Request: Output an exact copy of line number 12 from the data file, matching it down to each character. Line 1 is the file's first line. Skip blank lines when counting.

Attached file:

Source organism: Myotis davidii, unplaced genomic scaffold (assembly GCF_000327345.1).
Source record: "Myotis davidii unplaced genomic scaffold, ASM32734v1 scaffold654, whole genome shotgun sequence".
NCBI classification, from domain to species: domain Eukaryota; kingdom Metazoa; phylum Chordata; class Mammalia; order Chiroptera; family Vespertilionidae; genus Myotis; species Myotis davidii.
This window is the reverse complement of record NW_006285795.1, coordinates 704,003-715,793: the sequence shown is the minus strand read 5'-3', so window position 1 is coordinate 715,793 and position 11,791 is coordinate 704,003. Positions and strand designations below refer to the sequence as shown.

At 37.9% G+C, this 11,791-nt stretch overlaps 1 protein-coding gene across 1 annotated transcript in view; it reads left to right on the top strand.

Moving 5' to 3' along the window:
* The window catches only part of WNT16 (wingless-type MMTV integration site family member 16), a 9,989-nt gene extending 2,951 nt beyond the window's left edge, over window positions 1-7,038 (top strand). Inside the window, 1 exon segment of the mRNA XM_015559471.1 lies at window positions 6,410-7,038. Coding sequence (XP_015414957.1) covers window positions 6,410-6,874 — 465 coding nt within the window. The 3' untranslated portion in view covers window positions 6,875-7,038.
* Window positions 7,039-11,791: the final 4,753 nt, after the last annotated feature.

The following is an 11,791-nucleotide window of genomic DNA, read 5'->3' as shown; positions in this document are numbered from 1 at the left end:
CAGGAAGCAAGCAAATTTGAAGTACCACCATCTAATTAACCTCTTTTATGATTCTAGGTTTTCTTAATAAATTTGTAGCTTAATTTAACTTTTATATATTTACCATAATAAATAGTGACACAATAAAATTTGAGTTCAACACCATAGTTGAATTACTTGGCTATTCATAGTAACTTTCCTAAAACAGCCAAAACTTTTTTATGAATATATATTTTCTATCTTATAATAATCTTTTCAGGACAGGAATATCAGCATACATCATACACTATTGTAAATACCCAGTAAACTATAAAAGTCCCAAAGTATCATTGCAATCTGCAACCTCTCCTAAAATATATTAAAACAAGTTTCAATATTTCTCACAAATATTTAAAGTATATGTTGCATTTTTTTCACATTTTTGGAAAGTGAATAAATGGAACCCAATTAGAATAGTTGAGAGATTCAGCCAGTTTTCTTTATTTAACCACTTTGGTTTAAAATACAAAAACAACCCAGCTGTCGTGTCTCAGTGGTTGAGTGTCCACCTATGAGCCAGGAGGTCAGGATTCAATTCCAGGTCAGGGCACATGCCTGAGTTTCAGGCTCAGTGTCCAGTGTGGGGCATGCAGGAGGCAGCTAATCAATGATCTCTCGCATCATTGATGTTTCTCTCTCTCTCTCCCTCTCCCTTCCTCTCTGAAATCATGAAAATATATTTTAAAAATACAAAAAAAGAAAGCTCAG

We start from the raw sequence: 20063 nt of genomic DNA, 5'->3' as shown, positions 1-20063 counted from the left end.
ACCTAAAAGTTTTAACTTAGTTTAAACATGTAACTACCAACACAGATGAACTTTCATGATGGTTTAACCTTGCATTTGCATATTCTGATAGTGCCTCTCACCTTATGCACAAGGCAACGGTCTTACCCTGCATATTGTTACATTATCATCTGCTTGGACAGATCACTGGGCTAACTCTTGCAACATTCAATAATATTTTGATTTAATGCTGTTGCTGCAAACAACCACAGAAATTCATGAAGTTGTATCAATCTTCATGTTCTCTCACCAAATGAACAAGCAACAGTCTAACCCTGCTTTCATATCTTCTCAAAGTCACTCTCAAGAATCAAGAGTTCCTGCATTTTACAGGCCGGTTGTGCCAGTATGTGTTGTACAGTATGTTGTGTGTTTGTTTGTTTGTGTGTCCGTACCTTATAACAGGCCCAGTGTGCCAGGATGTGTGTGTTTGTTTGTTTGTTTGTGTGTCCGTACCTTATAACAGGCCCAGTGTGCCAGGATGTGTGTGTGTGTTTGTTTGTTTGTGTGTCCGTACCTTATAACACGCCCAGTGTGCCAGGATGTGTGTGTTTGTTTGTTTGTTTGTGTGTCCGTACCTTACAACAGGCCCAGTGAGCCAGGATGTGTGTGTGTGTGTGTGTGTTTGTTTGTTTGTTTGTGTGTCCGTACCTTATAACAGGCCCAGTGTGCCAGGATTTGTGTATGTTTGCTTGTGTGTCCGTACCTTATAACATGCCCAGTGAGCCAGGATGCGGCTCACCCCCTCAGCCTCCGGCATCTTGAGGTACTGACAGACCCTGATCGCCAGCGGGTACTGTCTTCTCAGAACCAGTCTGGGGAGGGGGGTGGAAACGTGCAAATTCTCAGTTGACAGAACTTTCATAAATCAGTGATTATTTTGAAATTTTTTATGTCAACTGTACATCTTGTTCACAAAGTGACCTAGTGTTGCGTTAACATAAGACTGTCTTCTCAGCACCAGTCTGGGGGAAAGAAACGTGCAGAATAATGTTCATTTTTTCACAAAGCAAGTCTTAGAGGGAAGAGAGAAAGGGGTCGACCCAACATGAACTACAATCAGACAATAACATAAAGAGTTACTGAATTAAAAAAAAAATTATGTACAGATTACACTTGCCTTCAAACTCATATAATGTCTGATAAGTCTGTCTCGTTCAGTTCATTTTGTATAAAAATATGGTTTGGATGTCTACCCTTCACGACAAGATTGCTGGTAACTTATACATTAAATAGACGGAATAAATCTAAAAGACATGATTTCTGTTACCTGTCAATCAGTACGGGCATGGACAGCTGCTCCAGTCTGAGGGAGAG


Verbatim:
ACCTAAAAGTTTTAACTTAGTTTAAACATGTAACTACCAACACAGATGAACTTTCATGATGGTTTAACCTTGCATTTGCATATTCTGATAGTGCCTCTCACCTTATGCACAAGGCAACGGTCTTACCCTGCATATTGTTACATTATCATCTGCTTGGACAGATCACTGGGCTAACTCTTGCAACATTCAATAATATTTTGATTTAATGCTGTTGCTGCAAACAACCACAGAAATTCATGAAGTTGTATCAATCTTCATGTTCTCTCACCAAATGAACAAGCAACAGTCTAACCCTGCTTTCATATCTTCTCAAAGTCACTCTCAAGAATCAAGAGTTCCTGCATTTTACAGGCCGGTTGTGCCAGTATGTGTTGTACAGTATGTTGTGTGTTTGTTTGTTTGTGTGTCCGTACCTTATAACAGGCCCAGTGTGCCAGGATGTGTGTGTTTGTTTGTTTGTTTGTGTGTCCGTACCTTATAACAGGCCCAGTGTGCCAGGATGTGTGTGTGTGTTTGTTTGTTTGTGTGTCCGTACCTTATAACACGCCCAGTGTGCCAGGATGTGTGTGTTTGTTTGTTTGTTTGTGTGTCCGTACCTTACAACAGGCCCAGTGAGCCAGGATGTGTGTGTGTGTGTGTGTGTTTGTTTGTTTGTTTGTGTGTCCGTACCTTATAACAGGCCCAGTGTGCCAGGATTTGTGTATGTTTGCTTGTGTGTCCGTACCTTATAACATGCCCAGTGAGCCAGGATGCGGCTCACCCCCTCAGCCTCCGGCATCTTGAGGTACTGACAGACCCTGATCGCCAGCGGGTACTGTCTTCTCAGAACCAGTCTGGGGAGGGGGGTGGAAACGTGCAAATTCTCAGTTGACAGAACTTTCATAAATCAGTGATTATTTTGAAATTTTTTATGTCAACTGTACATCTTGTTCACAAAGTGACCTAGTGTTGCGTTAACATAAGACTGTCTTCTCAGCACCAGTCTGGGGGAAAGAAACGTGCAGAATAATGTTCATTTTTTCACAAAGCAAGTCTTAGAGGGAAGAGAGAAAGGGGTCGACCCAACATGAACTACAATCAGACAATAACATAAAGAGTTACTGAATTAAAAAAAAAATTATGTACAGATTACACTTGCCTTCAAACTCATATAATGTCTGATAAGTCTGTCTCGTTCAGTTCATTTTGTATAAAAATATGGTTTGGATGTCTACCCTTCACGACAAGATTGCTGGTAACTTATACATTAAATAGACGGAATAAATCTAAAAGACATGATTTCTGTTACCTGTCAATCAGTACGGGCATGGACAGCTGCTCCAGTCTGAGGGAGAG